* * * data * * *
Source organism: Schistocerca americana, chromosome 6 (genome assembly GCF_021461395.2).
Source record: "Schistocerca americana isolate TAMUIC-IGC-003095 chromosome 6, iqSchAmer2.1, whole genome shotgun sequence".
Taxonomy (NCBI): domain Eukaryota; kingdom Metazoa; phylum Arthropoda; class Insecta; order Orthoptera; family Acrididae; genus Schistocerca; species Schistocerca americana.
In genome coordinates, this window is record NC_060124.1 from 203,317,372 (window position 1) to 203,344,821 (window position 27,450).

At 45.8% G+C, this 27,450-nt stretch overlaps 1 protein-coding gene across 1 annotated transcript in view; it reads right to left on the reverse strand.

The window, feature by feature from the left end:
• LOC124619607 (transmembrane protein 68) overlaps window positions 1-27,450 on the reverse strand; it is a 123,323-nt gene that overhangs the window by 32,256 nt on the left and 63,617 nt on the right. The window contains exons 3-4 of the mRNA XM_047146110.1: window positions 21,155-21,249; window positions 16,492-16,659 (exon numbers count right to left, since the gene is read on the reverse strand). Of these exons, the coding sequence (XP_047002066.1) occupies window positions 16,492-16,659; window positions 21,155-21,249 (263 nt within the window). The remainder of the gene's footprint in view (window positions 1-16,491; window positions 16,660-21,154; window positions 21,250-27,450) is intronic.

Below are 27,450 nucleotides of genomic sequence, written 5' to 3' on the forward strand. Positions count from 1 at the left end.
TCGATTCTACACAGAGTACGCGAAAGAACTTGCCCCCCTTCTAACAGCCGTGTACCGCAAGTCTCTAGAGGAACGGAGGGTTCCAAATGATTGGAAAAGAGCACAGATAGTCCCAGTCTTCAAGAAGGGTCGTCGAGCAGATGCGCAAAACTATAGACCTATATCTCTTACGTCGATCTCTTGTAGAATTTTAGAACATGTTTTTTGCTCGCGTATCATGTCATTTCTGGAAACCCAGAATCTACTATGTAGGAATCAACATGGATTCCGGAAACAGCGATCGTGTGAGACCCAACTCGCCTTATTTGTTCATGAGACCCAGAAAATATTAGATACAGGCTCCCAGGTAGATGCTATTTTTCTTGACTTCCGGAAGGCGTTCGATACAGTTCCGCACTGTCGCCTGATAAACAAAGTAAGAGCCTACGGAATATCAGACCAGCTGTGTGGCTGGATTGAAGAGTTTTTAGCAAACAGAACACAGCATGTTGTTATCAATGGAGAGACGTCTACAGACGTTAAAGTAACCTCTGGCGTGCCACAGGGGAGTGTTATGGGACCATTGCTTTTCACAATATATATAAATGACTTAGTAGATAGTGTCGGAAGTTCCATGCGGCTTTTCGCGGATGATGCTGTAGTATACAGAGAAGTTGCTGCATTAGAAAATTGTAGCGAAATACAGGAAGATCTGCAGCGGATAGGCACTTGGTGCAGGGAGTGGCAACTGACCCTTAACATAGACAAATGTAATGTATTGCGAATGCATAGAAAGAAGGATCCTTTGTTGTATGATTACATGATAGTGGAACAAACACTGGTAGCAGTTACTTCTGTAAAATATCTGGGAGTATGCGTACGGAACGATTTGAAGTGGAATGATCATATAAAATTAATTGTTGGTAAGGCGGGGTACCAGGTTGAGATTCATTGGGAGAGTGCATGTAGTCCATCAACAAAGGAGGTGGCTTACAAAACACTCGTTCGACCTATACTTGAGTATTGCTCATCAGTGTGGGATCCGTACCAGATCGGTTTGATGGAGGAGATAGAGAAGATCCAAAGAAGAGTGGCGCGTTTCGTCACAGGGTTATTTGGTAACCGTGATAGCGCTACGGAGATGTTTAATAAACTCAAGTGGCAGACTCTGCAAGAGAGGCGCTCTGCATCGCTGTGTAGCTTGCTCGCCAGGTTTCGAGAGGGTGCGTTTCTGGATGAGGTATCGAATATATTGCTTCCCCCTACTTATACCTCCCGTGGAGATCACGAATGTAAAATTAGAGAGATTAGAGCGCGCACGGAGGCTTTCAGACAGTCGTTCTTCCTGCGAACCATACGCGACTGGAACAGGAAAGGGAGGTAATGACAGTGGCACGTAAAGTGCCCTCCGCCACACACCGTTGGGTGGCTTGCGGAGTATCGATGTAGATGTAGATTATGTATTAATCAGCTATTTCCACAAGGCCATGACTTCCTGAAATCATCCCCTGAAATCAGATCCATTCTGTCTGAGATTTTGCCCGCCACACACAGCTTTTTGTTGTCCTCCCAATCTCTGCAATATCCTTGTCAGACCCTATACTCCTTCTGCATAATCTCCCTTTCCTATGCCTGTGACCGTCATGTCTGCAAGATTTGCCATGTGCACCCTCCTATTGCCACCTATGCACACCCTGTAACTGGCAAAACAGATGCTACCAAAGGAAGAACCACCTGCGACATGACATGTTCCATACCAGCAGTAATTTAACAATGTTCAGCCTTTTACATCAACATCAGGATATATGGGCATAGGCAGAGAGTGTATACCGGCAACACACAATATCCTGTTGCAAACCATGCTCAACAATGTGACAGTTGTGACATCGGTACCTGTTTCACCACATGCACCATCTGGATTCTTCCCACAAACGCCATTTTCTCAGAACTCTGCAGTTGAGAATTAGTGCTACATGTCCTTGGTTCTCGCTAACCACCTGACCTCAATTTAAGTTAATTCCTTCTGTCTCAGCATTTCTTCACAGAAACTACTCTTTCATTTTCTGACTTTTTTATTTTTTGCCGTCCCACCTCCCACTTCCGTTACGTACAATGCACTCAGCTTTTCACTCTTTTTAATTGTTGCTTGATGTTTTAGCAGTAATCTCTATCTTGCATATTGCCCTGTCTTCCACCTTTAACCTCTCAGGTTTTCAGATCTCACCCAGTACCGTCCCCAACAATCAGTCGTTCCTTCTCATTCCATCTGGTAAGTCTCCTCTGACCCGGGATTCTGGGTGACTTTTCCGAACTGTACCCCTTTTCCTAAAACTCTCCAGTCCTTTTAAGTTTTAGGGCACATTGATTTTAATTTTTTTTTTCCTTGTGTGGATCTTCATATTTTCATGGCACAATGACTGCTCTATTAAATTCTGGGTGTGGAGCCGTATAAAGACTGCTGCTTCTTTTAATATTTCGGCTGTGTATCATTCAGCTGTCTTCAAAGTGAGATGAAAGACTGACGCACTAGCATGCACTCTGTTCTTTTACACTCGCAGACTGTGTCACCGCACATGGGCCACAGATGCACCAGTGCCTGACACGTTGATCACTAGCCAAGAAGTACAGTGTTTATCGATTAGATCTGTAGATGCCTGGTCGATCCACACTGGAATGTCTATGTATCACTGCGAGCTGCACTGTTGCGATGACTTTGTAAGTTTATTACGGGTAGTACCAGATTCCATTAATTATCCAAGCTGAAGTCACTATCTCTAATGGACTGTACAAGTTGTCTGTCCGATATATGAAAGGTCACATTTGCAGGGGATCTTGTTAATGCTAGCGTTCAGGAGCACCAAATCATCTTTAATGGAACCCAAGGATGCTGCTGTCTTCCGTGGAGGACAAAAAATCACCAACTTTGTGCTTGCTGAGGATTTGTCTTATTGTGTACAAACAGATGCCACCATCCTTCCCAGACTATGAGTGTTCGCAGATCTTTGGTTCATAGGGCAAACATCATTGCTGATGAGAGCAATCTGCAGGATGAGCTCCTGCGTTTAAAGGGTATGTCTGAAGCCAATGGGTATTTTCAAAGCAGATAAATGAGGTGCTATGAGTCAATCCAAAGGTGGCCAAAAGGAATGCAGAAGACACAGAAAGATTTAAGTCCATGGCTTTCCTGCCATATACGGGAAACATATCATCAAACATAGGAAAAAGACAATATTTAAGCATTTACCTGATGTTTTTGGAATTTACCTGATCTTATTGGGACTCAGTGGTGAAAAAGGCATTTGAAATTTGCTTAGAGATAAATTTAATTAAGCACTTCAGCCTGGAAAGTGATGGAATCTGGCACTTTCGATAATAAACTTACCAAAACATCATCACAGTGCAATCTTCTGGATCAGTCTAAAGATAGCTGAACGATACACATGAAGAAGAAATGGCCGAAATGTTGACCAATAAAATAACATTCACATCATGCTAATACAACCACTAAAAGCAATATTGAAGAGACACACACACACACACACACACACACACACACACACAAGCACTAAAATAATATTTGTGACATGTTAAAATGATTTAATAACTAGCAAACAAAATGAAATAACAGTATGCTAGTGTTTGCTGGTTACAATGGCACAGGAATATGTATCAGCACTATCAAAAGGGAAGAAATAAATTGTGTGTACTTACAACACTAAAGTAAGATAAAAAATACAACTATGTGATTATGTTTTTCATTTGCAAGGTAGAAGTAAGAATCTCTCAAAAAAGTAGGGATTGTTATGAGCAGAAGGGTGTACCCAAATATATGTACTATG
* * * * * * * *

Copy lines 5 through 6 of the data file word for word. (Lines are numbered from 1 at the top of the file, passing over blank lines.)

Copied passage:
At 45.8% G+C, this 27,450-nt stretch overlaps 1 protein-coding gene across 1 annotated transcript in view; it reads right to left on the reverse strand.

The window, feature by feature from the left end: